John and the Synoptic Gospels – an Excerpt from Encountering John, 2nd Edition

Cover ArtThe following is an excerpt from Encountering John, 2nd Edition, by Andreas J. Köstenberger.


We conclude that John was almost certainly familiar with Synoptic tradition and probably also one or several of the written gospels, but that for whatever reason he saw fit not to let them set his agenda. In this sense, John wrote independently. As Clement of Alexandria put it, John “composed a spiritual Gospel.” By this Clement meant to imply not that the other gospels are unspiritual, but that John is more overtly interested in the theological underpinnings of Jesus’s person and work than are the Synoptics.

This is borne out, for example, by John’s transposition of Synoptic miracles (dynameis, works of power) into “signs” (sēmeia, significant acts that may or may not actually be “miraculous”). For John, what is significant is not Jesus’s amazing deeds in and of themselves. Rather, all of Jesus’s “works” point to the essence of who Jesus is—the Christ, the Son of God. In the style of ancient biographies, John recounts the deeds of a person (in this case, Jesus) primarily as a means of illuminating his essence. Other instances of this approach include John’s emphasis on Jesus’s preexistence and the seven “I am” sayings.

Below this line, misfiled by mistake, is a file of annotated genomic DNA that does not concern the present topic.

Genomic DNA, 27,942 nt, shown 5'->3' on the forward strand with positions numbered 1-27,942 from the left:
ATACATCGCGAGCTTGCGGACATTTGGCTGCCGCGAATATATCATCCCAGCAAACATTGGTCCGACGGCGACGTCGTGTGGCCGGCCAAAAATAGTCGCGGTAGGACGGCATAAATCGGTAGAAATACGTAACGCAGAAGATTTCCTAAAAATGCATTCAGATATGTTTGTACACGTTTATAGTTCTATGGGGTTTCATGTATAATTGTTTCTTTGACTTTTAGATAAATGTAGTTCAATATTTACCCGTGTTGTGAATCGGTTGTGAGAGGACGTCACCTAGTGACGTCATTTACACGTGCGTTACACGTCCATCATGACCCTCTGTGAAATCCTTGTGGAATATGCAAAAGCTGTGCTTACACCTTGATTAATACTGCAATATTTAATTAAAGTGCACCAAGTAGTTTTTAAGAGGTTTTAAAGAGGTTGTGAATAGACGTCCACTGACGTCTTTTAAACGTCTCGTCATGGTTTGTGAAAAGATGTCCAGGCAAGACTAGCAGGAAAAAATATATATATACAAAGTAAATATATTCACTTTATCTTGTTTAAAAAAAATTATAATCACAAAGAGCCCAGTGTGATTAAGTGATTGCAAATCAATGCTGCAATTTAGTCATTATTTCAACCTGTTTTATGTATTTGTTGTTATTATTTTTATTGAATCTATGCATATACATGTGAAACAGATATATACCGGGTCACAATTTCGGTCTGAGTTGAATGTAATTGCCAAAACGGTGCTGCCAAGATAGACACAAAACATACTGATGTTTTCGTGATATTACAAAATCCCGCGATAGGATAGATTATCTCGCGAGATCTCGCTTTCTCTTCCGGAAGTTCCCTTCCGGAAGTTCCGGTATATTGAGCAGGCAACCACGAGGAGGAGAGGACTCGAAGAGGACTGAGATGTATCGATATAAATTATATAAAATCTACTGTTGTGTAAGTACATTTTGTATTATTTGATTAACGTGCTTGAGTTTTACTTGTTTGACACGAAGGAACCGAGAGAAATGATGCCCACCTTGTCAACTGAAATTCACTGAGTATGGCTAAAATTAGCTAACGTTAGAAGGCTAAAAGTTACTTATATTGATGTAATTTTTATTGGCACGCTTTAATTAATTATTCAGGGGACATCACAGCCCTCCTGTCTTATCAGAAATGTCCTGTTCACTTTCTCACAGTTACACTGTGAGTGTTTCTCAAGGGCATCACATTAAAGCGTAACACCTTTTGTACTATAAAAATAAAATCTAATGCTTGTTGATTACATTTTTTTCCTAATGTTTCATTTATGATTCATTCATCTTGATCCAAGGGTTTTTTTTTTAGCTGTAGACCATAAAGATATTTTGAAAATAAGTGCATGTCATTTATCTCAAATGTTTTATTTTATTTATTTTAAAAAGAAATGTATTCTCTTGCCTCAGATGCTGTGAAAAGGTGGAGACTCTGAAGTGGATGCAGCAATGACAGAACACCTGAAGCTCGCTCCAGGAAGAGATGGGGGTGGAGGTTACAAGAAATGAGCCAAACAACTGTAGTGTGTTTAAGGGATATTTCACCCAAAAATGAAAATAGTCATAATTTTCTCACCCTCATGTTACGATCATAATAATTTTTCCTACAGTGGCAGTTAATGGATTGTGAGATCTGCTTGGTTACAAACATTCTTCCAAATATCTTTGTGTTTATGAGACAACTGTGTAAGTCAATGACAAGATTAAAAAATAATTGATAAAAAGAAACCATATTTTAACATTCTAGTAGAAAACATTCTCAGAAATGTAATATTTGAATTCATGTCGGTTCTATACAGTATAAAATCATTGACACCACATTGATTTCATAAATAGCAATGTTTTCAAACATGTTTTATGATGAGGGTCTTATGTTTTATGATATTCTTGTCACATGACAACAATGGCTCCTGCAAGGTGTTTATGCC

What should therefore be our proper approach to John’s gospel? First and foremost, we should not read it with constant reference to how it supplements the Synoptic Gospels—that would be to reduce John’s gospel to the menial task of filling in gaps in the other gospel writings. If John did not write his gospel with the intention of providing a mere complement to the Synoptics, we should respect his desire and treat his gospel accordingly. A more satisfying approach is therefore to “let John be John” and to let John himself set his own agenda. Rightly understood, therefore, John was both dependent and independent: like a master composer, he creatively transposed some of the material in the Synoptics in order to tell the story of Jesus, as it were, in a different key.

©2013 by Andreas J. Köstenberger. Published by Baker Academic. Unauthorized use of this material without express written permission is strictly prohibited.

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